Collecting The “Booty” From the Pirade Of Pirates

Photo by Dana Achatz

Even though some people view Gasparilla as a holiday to make it an all day party Marilyn Pereira wasn’t convinced. Pereira decided to stay away from the madness at Bayshore Boulevard and work a double shift as a server at World of Beer on Saturday. To her there was not much of an appeal to attend the event. It was more important to her to make some money than see the parade.

“I didn’t request off for Gasparilla because I didn’t really even know what it was,” Pereira said. “I just moved here and I didn’t know Gasparilla was today until pretty much everyone I work with requested off.”

Sometimes called the Mardi Gras of Florida; the Gasparilla Parade of Pirates attracts thousands to Tampa every year. The parade takes over the streets of downtown for a majority of the day. People from all over Florida make the trip to celebrate, and most of them are dressed up like pirates.

Pereira worked all morning and through most of the evening. She said she saw an increase in customers during her second shift Saturday evening after the parade had ended.

She described large groups of people of all ages weighed down with beads and wearing fake black beards and hats with giant feathers. She seemed to find the outfits a little silly. Even though she made more money than she had originally expected, she decided it might be worth it to attend Gasparilla next year.

“Yeah I would go. It would’ve been fun to tag along with someone,” Pereira said. “Maybe next year.”

An objective view of Gasparilla

A self-portrait of Doug Marriott.
Doug Marriott won’t be attending Gasparilla Pirate Festival anytime soon.

While people in Tampa found the area’s annual Gasparilla Parade appealing with its copious amounts of alcohol, oodles of beads and massive caravans of floats, Riverview resident Doug Marriott viewed the event in a different light.

 Keeping in mind the historical traditions that the parade celebrates, Marriott, 24, says he sees Gasparilla as  just another excuse for people to become highly inebriated in today’s version of it, amid all of the swashbuckling participants.

“I personally feel like any connection to the original reason for celebration has just given way to a reason for people to dress like pirates and day drink,” Marriott said.

Marriott was out of town this past Saturday when the parade occurred, but says he wouldn’t have gone regardless, as he had been required to be at the parade several years in a row back in his high school days.

The sheer amount of pedestrians every year devoid of inhibitions was enough to permanently deter him from Gasparilla’s festivities.

“I haven’t gone in the past, nor do I plan on going in the future because I have experienced the negative side of the parade first hand while marching with my high school band,” Marriott said. “I don’t think it’s a great idea, but I don’t think it’s a bad idea either.”

Despite the double edged opinion he has of Gasparilla, Marriott is still intrigued by the concept of the parade, as it has its fair share of irony.

“I think Gasparilla is certainly an interesting tradition,” He said. “I personally find it odd that we celebrate the pirate invasion of our home, considering pirates’ proclivity for murder, thievery and otherwise violent crime.”

The parade still remains a major part of Tampa’s rich culture every January, and for that Marriott does give it credit. 

Gasparilla’s seemingly endless surplus of glittery beads and foamy, everlasting fountains of Miller Lite are comparable to New Orleans’ Mardi Gras, except with a more Caribbean flavor.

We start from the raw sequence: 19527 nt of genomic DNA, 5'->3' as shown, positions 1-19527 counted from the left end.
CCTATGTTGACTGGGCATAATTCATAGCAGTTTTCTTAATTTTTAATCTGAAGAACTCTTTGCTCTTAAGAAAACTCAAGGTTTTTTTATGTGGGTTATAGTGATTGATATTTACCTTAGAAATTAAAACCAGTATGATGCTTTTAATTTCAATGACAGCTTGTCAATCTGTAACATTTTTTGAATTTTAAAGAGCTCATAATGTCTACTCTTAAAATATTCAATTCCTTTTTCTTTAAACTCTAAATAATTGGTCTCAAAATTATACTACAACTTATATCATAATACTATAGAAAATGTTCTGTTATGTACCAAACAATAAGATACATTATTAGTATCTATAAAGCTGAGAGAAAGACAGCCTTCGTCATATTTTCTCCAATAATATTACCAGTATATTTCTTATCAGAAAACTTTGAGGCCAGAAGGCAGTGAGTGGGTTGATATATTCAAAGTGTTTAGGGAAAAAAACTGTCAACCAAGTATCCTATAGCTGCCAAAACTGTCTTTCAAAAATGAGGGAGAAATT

“I think it somewhat contributes positively to Tampa culture. It sets us apart from other cities, it seems to be a unique event in our history,” Marriott said. “The drunk people certainly don’t help much though.”

Parking for booty during Gasparilla

Henry Sutter outside the Business Law Group
Henry Sutter outside the Business Law Group, P.A.
Sherry Cook fundraising for the Tampa Lighthouse for the Blind.
Sherry Cook fundraising for the Tampa Lighthouse for the Blind.








Along West Platt Street, people were profiting for different causes by offering parking spots in private properties.

Sherryl Cook, employment specialist at the Tampa Lighthouse for the Blind, was one of them. She started at the parking lot around 9:30 a.m.

The Tampa Lighthouse for the Blind is a non-profit organization that offers rehabilitation programs for persons who are blind or visually impaired.

“It usually picks up around one when the parade is going on,” Cook said.

The idea started 16 years ago when one of her coworkers discovered a group of homeless charging people for using their office parking lot during Gasparilla. They decided it would be a good idea create a fundraiser to collect donations to support the organization.

They agreed to a price match with other nearby parking lots to make it fair. This year they charged 20 dollars for each spot.

There were 50 spots, and Cook said she planned to be there until 2 p.m.

Cooks’ plans for the rest of the day were going home and resting after a long morning at the parking lot.

Henry Sutter, 57, was another Tampa resident who decided to make some profit out of Gasparilla.

Holding a “Best Parking” sign, Sutter started at 9 a.m. working at the parking lot with his wife Patty Sutter, who works as a legal attorney at the Business Law Group, P.A., a community association law firm.

They have done this before for collecting money and donating it to the Boys Scouts or churches. This year they did it if for their own profit.

“This is year is going to my daughter’s college car fund,” Henry Sutter said.

They had 35 spots. They charged 30 dollars per car.

“Once every two or three years, I’m here,” Henry Sutter said. “We rotate turns with other people from the law firm.”